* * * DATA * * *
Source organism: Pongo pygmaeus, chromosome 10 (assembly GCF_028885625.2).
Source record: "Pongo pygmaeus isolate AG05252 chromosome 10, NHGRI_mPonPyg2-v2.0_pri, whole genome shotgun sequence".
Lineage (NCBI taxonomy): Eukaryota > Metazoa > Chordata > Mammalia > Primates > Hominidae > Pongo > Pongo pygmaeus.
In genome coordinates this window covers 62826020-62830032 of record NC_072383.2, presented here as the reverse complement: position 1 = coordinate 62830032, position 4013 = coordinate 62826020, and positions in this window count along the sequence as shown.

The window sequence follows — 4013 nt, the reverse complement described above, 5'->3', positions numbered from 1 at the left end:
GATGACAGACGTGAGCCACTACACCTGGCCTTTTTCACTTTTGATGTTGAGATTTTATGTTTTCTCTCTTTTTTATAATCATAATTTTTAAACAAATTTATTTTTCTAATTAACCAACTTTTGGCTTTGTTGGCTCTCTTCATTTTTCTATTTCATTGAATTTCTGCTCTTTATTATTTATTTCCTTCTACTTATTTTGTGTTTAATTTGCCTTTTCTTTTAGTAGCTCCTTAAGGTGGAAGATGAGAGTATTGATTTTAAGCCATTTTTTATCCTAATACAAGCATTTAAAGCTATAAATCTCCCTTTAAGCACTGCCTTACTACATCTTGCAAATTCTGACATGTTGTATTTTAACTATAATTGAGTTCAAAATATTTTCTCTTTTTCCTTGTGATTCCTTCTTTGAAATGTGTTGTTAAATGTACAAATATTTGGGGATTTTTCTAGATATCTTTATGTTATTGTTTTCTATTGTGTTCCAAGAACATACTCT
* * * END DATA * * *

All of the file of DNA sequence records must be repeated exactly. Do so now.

Source organism: Pongo pygmaeus, chromosome 10 (assembly GCF_028885625.2).
Source record: "Pongo pygmaeus isolate AG05252 chromosome 10, NHGRI_mPonPyg2-v2.0_pri, whole genome shotgun sequence".
Lineage (NCBI taxonomy): Eukaryota > Metazoa > Chordata > Mammalia > Primates > Hominidae > Pongo > Pongo pygmaeus.
In genome coordinates this window covers 62826020-62830032 of record NC_072383.2, presented here as the reverse complement: position 1 = coordinate 62830032, position 4013 = coordinate 62826020, and positions in this window count along the sequence as shown.

The window sequence follows — 4013 nt, the reverse complement described above, 5'->3', positions numbered from 1 at the left end:
GATGACAGACGTGAGCCACTACACCTGGCCTTTTTCACTTTTGATGTTGAGATTTTATGTTTTCTCTCTTTTTTATAATCATAATTTTTAAACAAATTTATTTTTCTAATTAACCAACTTTTGGCTTTGTTGGCTCTCTTCATTTTTCTATTTCATTGAATTTCTGCTCTTTATTATTTATTTCCTTCTACTTATTTTGTGTTTAATTTGCCTTTTCTTTTAGTAGCTCCTTAAGGTGGAAGATGAGAGTATTGATTTTAAGCCATTTTTTATCCTAATACAAGCATTTAAAGCTATAAATCTCCCTTTAAGCACTGCCTTACTACATCTTGCAAATTCTGACATGTTGTATTTTAACTATAATTGAGTTCAAAATATTTTCTCTTTTTCCTTGTGATTCCTTCTTTGAAATGTGTTGTTAAATGTACAAATATTTGGGGATTTTTCTAGATATCTTTATGTTATTGTTTTCTATTGTGTTCCAAGAACATACTCT